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California’s Mild Snowfall Means the Drought Will Likely Continue

While the winter isn’t over, the state has only received 72 percent of the snow it usually gets by December.

by Meredith Rutland Bauer
Dec 28 2016, 3:19pm

Image: James St. John/Flickr

Californians are keeping a hopeful eye to the Sierra Nevada mountains, hoping for lots of snow to keep the state flowing with water this summer.

So far, it looks like they'll be disappointed. The most recent estimate from a state water agency shows the Sierra Nevadas has only received 72 percent of the snow it receives in non-drought years by late December.

A report from the California Department of Water Resources shows the northern section of the Sierra Nevadas has received 67 percent of its regular snowfall, the central Sierras received 63 percent and the southern Sierras received 86 percent as of Tuesday.

California has endured a five-year drought, and the end doesn't appear to be in sight. Residents have had to cut back on watering landscaping, taking long showers and washing cars.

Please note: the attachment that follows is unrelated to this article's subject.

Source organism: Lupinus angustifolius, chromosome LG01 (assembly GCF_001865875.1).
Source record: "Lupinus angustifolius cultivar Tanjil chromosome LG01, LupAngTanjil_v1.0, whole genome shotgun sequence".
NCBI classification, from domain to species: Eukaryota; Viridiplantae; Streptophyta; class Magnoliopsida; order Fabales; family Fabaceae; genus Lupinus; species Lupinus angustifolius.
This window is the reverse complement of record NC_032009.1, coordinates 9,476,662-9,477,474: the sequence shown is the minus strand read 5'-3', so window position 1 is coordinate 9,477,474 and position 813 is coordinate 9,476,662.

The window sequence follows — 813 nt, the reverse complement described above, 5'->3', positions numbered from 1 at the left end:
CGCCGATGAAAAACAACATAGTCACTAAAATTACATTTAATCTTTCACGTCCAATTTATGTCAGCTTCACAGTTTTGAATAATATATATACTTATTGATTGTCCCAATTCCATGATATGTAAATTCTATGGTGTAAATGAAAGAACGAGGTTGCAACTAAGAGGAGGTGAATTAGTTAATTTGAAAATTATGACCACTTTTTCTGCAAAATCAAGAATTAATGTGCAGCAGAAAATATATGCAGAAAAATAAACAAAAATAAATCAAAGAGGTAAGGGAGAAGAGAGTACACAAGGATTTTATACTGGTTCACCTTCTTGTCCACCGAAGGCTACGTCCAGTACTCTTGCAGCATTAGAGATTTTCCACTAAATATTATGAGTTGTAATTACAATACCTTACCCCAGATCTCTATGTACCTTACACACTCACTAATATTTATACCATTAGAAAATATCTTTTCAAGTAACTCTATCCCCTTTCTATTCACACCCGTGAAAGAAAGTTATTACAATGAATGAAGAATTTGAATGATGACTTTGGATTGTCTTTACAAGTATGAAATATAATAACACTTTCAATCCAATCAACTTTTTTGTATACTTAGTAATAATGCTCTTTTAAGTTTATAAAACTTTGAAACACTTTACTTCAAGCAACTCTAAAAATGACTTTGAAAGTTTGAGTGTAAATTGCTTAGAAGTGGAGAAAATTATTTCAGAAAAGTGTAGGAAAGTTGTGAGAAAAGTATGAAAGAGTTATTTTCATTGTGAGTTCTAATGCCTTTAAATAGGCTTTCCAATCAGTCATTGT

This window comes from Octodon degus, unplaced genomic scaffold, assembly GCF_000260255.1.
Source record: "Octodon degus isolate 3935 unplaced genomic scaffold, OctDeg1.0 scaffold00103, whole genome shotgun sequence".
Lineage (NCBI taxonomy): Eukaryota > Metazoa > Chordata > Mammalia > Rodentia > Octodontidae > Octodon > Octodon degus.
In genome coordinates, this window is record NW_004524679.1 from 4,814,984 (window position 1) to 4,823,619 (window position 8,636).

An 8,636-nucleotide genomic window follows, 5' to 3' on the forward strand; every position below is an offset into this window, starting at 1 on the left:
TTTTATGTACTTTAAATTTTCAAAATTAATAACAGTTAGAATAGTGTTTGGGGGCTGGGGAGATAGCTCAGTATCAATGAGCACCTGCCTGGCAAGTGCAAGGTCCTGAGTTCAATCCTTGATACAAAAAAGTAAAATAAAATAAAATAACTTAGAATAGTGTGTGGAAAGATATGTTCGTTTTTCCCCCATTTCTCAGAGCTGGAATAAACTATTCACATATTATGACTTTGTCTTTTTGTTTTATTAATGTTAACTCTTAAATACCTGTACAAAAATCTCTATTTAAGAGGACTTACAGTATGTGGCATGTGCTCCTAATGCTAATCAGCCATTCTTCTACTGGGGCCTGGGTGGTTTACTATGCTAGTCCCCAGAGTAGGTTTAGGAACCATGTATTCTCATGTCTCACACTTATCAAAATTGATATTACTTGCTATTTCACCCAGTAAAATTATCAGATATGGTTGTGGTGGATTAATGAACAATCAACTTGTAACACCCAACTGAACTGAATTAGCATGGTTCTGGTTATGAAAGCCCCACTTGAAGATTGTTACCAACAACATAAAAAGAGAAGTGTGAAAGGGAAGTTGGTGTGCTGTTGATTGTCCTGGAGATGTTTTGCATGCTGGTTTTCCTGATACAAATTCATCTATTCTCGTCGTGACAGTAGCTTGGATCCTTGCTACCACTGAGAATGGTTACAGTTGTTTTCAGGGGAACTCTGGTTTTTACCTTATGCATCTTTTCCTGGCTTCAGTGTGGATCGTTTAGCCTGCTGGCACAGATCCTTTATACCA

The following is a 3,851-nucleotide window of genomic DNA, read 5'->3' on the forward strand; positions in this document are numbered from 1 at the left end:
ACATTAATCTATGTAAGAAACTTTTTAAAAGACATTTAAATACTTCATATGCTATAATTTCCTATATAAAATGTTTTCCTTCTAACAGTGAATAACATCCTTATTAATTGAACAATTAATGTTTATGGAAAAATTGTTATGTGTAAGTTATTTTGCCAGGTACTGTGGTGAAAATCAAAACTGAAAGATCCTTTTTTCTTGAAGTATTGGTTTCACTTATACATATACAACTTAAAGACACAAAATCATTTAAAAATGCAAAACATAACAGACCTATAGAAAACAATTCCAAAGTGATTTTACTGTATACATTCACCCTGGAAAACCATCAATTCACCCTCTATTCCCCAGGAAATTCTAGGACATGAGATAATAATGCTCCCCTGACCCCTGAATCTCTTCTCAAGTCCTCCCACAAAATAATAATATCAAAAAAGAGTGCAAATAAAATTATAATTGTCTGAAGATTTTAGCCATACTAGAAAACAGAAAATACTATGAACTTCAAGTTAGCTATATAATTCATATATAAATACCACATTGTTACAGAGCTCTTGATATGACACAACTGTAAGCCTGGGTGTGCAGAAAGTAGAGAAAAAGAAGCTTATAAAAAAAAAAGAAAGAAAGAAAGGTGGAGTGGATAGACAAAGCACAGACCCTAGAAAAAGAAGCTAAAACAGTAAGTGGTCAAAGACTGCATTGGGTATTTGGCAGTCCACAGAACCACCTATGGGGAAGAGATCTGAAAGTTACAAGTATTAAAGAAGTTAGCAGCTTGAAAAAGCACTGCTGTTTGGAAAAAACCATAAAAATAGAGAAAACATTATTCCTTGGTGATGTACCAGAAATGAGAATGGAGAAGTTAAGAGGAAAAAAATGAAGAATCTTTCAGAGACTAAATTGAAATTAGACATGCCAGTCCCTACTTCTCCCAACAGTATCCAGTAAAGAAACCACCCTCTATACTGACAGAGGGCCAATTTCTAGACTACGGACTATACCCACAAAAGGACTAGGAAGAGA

"Californians' continued commitment to conservation shows they don't take water for granted anymore," said State Water Board Chair Felicia Marcus in a release. "With climate change playing an increasingly disruptive role, we need to save where we can, when we can. Coupled with recycling, stormwater recapture and other measures, it will extend our local water resilience."

The current La Nina cycle in the Pacific, which typically causes dryer conditions after an El Nino, also isn't helping the situation.

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